Once upon a time, Jean-Paul Sartre and Albert Camus were buds. Then their friendship soured beyond repair. What happened? Ask Wanda.
Robert McCrum’s got a question for you, and I’m interested to know the answer, too. Who are the naked writers? My first thought was perhaps Truman Capote, because he wrote so often from bed, but that’s not exactly strong evidence. Anyway, here are some writers in their underpants.
Recommended Reading: The selected letters of William S. Burroughs at The Paris Review Daily. Read his correspondences with family and writers Allen Ginsberg and Norman Mailer. Pair with Jonathan Clarke’s article on why an author’s biography will never be more important than their writing.
Two full-length trailers for much-anticipated films dropped this week. First up is Pixar’s Brave, which will hit theaters this June. Meanwhile, on the other end of the spectrum, fans get to see Robert Pattinson star as Eric Parker in David Cronenberg’s adaptation of Don DeLillo’s Cosmopolis.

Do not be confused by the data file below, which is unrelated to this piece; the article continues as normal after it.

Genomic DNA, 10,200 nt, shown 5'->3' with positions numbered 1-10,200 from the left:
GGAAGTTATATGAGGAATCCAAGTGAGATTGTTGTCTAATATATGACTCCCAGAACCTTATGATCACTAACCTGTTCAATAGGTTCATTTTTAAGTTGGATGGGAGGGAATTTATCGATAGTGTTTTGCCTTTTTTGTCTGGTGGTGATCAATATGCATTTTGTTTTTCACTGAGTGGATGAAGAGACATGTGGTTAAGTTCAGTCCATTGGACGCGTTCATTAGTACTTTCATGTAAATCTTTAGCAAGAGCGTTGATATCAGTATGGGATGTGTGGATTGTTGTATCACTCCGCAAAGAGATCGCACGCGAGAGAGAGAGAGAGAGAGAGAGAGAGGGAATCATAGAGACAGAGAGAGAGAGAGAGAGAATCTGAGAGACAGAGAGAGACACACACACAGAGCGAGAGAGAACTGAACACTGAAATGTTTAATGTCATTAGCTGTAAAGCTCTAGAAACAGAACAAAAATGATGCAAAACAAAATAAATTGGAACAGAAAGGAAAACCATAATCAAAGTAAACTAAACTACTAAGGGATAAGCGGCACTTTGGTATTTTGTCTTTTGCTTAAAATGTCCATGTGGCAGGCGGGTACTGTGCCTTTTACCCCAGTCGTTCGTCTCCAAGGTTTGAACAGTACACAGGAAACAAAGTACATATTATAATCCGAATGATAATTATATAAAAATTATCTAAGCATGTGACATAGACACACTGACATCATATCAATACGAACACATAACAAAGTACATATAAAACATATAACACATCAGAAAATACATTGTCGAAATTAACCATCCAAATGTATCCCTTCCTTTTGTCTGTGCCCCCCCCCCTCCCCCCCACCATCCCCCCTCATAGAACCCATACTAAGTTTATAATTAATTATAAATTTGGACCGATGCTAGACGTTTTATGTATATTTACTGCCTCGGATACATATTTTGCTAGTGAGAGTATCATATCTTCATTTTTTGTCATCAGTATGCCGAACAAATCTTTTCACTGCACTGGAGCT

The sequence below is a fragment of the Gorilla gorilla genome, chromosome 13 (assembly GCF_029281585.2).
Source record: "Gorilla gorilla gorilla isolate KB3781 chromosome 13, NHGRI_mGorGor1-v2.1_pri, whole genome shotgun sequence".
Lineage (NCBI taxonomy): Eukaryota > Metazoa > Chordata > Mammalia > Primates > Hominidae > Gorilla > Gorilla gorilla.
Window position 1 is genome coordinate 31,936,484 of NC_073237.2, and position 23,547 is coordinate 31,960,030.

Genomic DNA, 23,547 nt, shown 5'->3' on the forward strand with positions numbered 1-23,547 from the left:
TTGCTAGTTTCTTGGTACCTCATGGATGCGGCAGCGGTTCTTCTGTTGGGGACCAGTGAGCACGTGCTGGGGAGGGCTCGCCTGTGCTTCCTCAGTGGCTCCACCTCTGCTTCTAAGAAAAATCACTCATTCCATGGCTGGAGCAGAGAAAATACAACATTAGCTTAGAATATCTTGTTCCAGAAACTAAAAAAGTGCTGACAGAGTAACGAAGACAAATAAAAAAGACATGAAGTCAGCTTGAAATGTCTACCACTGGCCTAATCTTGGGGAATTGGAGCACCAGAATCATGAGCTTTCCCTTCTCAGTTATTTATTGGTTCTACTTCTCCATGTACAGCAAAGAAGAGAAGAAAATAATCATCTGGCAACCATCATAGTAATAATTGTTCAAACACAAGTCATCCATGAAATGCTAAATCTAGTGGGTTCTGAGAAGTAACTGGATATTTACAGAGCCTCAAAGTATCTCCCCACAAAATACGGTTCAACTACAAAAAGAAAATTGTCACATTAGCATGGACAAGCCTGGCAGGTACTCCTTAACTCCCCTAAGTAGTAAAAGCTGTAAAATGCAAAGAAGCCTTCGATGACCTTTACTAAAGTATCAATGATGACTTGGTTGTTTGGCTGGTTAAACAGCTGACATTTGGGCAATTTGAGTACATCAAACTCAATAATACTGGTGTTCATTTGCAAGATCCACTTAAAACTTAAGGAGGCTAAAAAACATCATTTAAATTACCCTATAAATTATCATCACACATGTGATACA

“We tether ourselves to others as a path not taken, a dream unfulfilled. A lesson unlearned, a responsibility unmet. We mourn idols as ourselves because even that unachieved road must end.” Paul Taunton has written a heartfelt Hazlitt essay on Frederick Exley, Frank Gifford, and passionate idolatry. Exley’s cult favorite A Fan’s Notes, published in 1988, is a fictional memoir that centers on a quasi-obsession with Gifford, who passed away earlier this week at the age of eighty-four.
BOMB Magazine sits down with Rebecca Makkai, author of Music for Wartime and The Hundred-Year House. “People love to underrate plot, because it makes them sound like they’re beyond it, like plot is best left to Danielle Steele.“ For more Makkai, check out our interview with her.